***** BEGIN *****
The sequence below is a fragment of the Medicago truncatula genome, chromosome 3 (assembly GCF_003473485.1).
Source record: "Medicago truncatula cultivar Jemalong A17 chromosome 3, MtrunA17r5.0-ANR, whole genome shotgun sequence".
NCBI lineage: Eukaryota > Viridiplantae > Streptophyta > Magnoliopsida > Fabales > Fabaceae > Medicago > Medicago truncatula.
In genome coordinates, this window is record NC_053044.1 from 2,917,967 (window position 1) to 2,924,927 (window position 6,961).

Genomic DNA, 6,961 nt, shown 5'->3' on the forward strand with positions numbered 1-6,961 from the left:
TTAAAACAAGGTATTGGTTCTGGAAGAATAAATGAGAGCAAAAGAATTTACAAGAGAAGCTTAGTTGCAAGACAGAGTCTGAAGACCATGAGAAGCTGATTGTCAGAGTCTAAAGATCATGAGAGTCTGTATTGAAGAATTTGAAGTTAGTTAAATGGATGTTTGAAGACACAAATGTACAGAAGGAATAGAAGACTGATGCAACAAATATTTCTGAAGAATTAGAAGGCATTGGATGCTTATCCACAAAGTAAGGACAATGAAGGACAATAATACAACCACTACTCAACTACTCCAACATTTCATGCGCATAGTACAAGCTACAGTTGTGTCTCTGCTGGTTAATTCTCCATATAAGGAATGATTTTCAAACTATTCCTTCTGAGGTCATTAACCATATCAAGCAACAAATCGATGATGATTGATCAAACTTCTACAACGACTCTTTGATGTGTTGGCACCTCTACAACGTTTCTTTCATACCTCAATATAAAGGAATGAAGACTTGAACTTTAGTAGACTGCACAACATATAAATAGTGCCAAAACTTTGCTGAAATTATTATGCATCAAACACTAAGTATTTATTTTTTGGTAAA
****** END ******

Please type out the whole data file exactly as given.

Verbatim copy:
The sequence below is a fragment of the Medicago truncatula genome, chromosome 3 (assembly GCF_003473485.1).
Source record: "Medicago truncatula cultivar Jemalong A17 chromosome 3, MtrunA17r5.0-ANR, whole genome shotgun sequence".
NCBI lineage: Eukaryota > Viridiplantae > Streptophyta > Magnoliopsida > Fabales > Fabaceae > Medicago > Medicago truncatula.
In genome coordinates, this window is record NC_053044.1 from 2,917,967 (window position 1) to 2,924,927 (window position 6,961).

Genomic DNA, 6,961 nt, shown 5'->3' on the forward strand with positions numbered 1-6,961 from the left:
TTAAAACAAGGTATTGGTTCTGGAAGAATAAATGAGAGCAAAAGAATTTACAAGAGAAGCTTAGTTGCAAGACAGAGTCTGAAGACCATGAGAAGCTGATTGTCAGAGTCTAAAGATCATGAGAGTCTGTATTGAAGAATTTGAAGTTAGTTAAATGGATGTTTGAAGACACAAATGTACAGAAGGAATAGAAGACTGATGCAACAAATATTTCTGAAGAATTAGAAGGCATTGGATGCTTATCCACAAAGTAAGGACAATGAAGGACAATAATACAACCACTACTCAACTACTCCAACATTTCATGCGCATAGTACAAGCTACAGTTGTGTCTCTGCTGGTTAATTCTCCATATAAGGAATGATTTTCAAACTATTCCTTCTGAGGTCATTAACCATATCAAGCAACAAATCGATGATGATTGATCAAACTTCTACAACGACTCTTTGATGTGTTGGCACCTCTACAACGTTTCTTTCATACCTCAATATAAAGGAATGAAGACTTGAACTTTAGTAGACTGCACAACATATAAATAGTGCCAAAACTTTGCTGAAATTATTATGCATCAAACACTAAGTATTTATTTTTTGGTAAA